After fiddling around with it for a while, I decided to add to it some of the functionality that’s missing when you live in Mexico, including channel lineups for Mexico, logos for mexican stations, and -most important of all- guide data, complete with ratings and descriptions whenever possible.
This is the fruit of my ongoing effort, product of some hours of my experimentation and many years of hard work from the community. I hope you find it useful.
There are more notes about my experience with my TiVo at my blog and at the TiVo section of my homepage.


  • Get a standalone TiVo with OS version 2.5 or 3.0 (haven’t tested these scripts with anything else).
  • Back up your TiVo. Refer to the Hinsdale Howto for further instructions.
  • Now is a good time to back up your TiVo.
  • In case you haven’t done so, please back up your TiVo.
  • While your TiVo’s drive is still connected to a PC, get access to a bash prompt in your TiVo. I had to use Dylan’s boot disk to get bash working through /dev/ttyS3 in rc.sysinit (more details in this Hacking the TiVo FAQ entry). You’ll also need a decent terminal program for your PC. I use minicom under Debian GNU/Linux.
  • Get past Guided Setup. Invest in a 01-800 call to the U.S. and make Telmex a wealthier functional monopoly, or use one of the workarounds documented in the network.
  • Finally, you’ll need to install these tools in your TiVo: dbload30.tcl, fixup30.tcl, removesource.tcl, add-whole-channel.tcl, mls.tcl, dumpobj.tcl and dumbntpd.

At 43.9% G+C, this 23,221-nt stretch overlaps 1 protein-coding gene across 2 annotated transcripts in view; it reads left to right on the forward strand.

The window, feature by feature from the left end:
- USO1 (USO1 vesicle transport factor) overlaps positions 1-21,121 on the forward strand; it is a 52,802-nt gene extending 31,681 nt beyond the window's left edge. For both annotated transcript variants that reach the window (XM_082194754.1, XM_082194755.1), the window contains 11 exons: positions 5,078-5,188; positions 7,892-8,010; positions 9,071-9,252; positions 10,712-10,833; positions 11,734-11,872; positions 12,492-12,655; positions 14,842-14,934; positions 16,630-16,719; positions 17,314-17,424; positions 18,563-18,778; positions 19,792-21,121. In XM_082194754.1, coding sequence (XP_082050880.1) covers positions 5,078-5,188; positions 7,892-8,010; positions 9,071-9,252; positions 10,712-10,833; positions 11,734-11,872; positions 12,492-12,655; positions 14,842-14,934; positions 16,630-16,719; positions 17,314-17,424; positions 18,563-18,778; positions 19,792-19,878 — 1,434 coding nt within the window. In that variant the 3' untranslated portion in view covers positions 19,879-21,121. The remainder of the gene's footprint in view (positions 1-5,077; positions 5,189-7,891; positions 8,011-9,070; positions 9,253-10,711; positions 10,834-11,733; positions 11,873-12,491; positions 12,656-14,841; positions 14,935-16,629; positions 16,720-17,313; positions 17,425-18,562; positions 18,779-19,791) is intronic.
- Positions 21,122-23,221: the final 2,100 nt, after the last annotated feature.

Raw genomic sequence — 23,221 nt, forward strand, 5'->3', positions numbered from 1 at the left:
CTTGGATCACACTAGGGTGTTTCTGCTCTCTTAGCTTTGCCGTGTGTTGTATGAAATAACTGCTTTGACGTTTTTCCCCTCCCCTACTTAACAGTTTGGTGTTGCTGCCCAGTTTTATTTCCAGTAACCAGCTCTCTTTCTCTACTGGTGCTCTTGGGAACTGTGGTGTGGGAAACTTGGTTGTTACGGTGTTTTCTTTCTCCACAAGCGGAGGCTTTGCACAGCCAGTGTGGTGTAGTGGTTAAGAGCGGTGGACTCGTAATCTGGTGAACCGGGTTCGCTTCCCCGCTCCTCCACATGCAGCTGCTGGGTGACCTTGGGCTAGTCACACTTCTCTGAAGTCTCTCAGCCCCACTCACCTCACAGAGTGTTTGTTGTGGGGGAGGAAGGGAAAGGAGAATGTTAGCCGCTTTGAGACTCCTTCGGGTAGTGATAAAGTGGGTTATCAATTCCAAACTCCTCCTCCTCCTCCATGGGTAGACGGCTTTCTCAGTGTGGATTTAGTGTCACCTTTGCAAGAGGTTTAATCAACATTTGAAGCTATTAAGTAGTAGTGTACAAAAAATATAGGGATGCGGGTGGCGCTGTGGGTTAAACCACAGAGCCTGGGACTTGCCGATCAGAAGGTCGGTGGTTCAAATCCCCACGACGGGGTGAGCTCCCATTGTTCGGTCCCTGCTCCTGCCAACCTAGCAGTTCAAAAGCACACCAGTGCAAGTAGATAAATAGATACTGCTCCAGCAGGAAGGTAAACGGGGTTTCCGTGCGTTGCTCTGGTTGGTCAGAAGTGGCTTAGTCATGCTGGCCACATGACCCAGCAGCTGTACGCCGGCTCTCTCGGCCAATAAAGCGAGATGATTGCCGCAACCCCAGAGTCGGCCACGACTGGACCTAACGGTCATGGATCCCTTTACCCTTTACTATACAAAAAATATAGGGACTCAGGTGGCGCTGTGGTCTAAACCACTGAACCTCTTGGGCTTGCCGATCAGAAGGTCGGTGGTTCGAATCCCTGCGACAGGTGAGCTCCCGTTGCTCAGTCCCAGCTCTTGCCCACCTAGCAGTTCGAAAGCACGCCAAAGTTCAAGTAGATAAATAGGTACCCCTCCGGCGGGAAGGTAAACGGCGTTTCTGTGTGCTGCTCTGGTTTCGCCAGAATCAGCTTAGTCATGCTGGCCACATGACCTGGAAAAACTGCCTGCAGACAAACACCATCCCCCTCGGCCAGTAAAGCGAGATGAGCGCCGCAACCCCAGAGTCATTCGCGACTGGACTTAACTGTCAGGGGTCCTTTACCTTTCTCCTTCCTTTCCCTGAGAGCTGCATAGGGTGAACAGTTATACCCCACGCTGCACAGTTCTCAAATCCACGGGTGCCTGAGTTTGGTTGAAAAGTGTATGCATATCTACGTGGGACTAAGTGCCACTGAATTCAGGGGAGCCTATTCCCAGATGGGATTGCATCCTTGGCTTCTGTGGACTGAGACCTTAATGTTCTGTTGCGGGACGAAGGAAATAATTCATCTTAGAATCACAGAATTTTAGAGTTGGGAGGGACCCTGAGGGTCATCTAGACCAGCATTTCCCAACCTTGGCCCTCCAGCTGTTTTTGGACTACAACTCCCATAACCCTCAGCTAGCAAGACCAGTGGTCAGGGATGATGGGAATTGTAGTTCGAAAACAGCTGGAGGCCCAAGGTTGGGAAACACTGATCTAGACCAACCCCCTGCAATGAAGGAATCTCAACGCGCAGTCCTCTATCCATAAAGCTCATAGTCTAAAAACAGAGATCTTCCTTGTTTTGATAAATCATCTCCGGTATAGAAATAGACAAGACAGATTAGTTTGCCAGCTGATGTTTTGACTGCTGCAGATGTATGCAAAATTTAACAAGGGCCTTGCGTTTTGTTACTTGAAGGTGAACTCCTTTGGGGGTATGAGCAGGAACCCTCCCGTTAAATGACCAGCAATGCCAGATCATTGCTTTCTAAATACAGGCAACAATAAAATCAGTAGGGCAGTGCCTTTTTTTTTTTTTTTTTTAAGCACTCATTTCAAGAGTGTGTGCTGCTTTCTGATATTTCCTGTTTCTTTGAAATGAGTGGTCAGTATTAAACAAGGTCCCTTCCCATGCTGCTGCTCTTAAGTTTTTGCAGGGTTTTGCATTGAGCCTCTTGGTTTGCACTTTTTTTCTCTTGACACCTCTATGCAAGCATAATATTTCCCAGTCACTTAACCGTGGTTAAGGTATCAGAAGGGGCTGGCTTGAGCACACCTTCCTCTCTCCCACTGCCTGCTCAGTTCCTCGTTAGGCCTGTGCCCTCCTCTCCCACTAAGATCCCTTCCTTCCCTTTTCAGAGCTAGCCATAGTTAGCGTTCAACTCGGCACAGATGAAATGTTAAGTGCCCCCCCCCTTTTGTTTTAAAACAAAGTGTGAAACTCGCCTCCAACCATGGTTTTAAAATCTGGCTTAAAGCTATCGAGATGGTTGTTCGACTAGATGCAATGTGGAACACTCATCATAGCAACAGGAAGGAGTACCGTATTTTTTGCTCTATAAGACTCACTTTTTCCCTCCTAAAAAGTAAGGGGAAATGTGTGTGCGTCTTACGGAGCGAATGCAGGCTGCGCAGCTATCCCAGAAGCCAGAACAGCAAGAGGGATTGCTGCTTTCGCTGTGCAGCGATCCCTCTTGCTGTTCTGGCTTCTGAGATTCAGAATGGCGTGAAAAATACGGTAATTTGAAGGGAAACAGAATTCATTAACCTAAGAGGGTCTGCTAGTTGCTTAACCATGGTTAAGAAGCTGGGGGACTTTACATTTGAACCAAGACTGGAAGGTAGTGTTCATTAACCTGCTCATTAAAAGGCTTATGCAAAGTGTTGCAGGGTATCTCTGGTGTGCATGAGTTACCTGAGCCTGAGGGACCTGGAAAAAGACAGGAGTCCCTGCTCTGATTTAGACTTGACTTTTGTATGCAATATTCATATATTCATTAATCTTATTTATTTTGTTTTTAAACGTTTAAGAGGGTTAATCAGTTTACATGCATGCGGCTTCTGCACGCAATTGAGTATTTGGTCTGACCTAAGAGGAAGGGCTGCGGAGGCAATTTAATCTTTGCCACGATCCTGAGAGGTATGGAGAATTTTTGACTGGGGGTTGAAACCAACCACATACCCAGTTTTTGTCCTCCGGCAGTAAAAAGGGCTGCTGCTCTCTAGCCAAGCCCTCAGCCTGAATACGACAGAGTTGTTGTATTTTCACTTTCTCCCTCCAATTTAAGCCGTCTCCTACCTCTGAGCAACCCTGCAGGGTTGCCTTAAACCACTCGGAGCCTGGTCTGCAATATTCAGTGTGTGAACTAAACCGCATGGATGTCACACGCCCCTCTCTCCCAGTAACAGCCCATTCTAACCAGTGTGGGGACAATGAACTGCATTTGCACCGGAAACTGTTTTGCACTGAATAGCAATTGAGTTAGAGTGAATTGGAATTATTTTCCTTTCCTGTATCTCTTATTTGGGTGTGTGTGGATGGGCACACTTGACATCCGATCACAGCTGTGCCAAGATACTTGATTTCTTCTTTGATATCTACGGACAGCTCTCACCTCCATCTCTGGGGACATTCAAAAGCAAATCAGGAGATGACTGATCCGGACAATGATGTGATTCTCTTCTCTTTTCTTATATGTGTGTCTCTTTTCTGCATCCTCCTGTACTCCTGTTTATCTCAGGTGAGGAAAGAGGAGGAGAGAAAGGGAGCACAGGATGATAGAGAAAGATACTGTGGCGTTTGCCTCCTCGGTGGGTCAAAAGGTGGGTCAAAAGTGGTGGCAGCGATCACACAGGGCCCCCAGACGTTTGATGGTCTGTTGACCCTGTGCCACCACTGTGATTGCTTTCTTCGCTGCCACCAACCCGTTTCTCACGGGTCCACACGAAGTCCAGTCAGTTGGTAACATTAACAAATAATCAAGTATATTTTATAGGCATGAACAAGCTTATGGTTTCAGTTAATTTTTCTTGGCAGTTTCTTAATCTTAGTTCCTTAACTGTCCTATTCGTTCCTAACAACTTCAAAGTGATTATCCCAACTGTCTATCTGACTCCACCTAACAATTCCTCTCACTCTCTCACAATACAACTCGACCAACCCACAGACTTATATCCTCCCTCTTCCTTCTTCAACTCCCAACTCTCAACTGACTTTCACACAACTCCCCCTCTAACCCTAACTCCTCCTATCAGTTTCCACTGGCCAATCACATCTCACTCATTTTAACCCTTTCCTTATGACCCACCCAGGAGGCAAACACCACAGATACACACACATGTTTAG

You can get them all in a convenient tar.gz archive. Transfer the archive to your tiVo and unpack the files under /var/hack:

    bash-2.02# cd /var
    bash-2.02# tar -zxvf /tmp/basetools.tar.gz

Lineup scripts

This procedure is based in the TiVo 2.5.1 in Aus HOWTO document. The situtation is pretty much the same, except that 1. You don’t really need to re-image your TiVo with 2.5.1, everything seems to work just right with 3.0 and the upgraded 3.0 tools, and 2. We won’t be installing a PAL tuner.

Lineup script procedure:

  1. Find out the ID of the Source section of the Setup object:
    bash-2.02# cd /var/hack
    bash-2.02# scripts/mls.tcl / |grep Setup
        Setup                     tyDb        1955  07/06/03 08:24   4444

    Here, take note of the ID of the Setup object (1955 in this case), for we’ll be using it for the next step: